New Teacher Advocate — Summer 2014
Change Language:
The Cinnabon Approach To A Successful First Year
Kristina DeWitt


The Cinnabon® company was founded on the premise that “Whatever you’re in the mood for, we believe that Life Needs Frosting®” ( This philosophy describes the world-famous goodies, but even more than that, it’s their very reason to be: to provide the balance you need in life.

You’ve tasted these treats, or at least inhaled appreciatively as you walked past the store in the mall. Your mouth is probably watering as you think about the aroma. As a new teacher in the classroom, it may be time to take a different perspective, a food perspective so to speak, on teaching. If your students were the frosting, the ooey gooey sweetness on top that makes the whole experience delectable, how then would you approach each day?

The Dough

The dough—or rather, the teacher—sets a foundation, the tempo, and the mood. You arrive each day with a spark. You are well prepared with engaging lessons, lots of movement, and creative ideas that keep your students excited. A veteran teacher might attribute this to experience, but you are a first-year teacher. How can you create this balance?

• Know your students. Pay attention to them. Be a detective and listen to what they have to say. Put a simple checklist on a clipboard or an iPad® to easily record student information during the day.

• Observe what works and what does not. Work with intentionality! Write notes to yourself on your lesson plans.

• Be flexible. You are working with children, and they will be children. Create mini-lessons that take 5–10 minutes. Use them for redirection, re-teaching, and elaboration of key concepts. Always be prepared to make changes when things do not go as planned.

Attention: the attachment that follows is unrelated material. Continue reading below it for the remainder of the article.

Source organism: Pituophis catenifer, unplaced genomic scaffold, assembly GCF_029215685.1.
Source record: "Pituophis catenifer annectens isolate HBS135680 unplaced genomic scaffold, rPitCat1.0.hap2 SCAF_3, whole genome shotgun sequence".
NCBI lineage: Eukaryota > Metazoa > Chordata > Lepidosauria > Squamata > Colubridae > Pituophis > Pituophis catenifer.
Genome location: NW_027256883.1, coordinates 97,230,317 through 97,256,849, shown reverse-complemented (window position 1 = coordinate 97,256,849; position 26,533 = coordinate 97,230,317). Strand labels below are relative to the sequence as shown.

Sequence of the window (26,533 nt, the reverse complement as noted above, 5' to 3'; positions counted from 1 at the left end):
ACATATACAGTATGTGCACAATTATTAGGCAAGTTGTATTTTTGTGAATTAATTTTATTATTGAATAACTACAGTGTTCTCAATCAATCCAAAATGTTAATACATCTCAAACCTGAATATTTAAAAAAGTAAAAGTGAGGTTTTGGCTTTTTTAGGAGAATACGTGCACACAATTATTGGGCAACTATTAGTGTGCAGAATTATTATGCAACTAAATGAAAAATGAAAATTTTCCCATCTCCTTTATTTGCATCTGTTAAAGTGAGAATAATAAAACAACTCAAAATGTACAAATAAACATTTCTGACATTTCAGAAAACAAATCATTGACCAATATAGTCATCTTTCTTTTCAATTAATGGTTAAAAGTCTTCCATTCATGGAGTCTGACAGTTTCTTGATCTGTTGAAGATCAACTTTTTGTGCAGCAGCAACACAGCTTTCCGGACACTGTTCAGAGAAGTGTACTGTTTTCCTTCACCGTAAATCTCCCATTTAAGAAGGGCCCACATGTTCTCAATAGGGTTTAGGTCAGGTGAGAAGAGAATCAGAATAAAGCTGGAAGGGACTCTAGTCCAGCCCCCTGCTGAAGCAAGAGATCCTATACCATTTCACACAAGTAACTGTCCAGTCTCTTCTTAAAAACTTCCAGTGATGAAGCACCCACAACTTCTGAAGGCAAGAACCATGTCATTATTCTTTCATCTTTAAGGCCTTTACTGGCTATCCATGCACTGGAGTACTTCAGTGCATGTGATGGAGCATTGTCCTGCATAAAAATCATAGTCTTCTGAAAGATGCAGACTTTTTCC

• Arrive a little early; leave a little late. Plan your time so you can be in your classroom with 10–15 minutes to spare.

• Reflect on everything you do. Write it down in a journal or create a blog.

• Network with other teachers in your building. Build collaborative partnerships with other teachers and support staff.

The Cinnamon

The cinnamon represents instruction. Every aspect of the instructional day is embedded in curriculum. Know your material. Know how it applies to your state’s standards, common core, or the curriculum framework for the school district. As a new teacher, you make choices based on the students you teach.

Allow yourself enough time to plan and execute every activity, every subject, and every assessment. “Learning has nothing to do with what the teacher covers. Learning has to do with what the student accomplishes” (Wong & Wong, 2009, p. 223). Is your cinnamon spread evenly on the dough? Be a teacher who:

• creates learner-centered activities;

• asks “What do I want my students to learn and accomplish?”

• knows the standards are there to guide you in identifying what the students must master;

• sets objectives for every lesson, using action verbs stating what the student must accomplish;

• understands assessment is a continual process; and

• differentiates to reach all students.

The Frosting

You guessed it—the frosting is the students! The students are the heart of your classroom. You are their guide to learning. By the second month of school, you know a great deal about your students. What keeps the frosting tasty and on top of the roll? Students desire a teacher who:

• knows them and likes them, even if they misbehave;

• listens to everyone;

• enjoys being there;

• is neither a pushover nor too strict;

• knows the subject matter;

• makes learning fun;

• doesn’t embarrass them or allow others to;

• doesn’t give too much homework;

• helps them behave;

• encourages them to learn;

• shows how to respect others; and

• is positive and trustworthy.


The rest of the world may never know how hard you work. They may never know that in your free time you grade papers, cheer for students at dance and soccer, and design lesson plans. But does it really matter what the world knows? Teachers are here for the repeated rewards of what matters most—seeing the students learn. What matters to a teacher is that the Cinnabons are prepared, baked, and frosted—ready for the 21st century world!


Wong, H. K., & Wong, R. T. (2009). The first days of school: How to be an effective teacher (4th ed.). Mountain View, CA: Harry K. Wong.

Dr. DeWitt is an Assistant Professor of Education at Liberty University. Her research interests are struggling learners, adolescent literacy, and best practices in education. She enjoys Cinnabon rolls and the beach.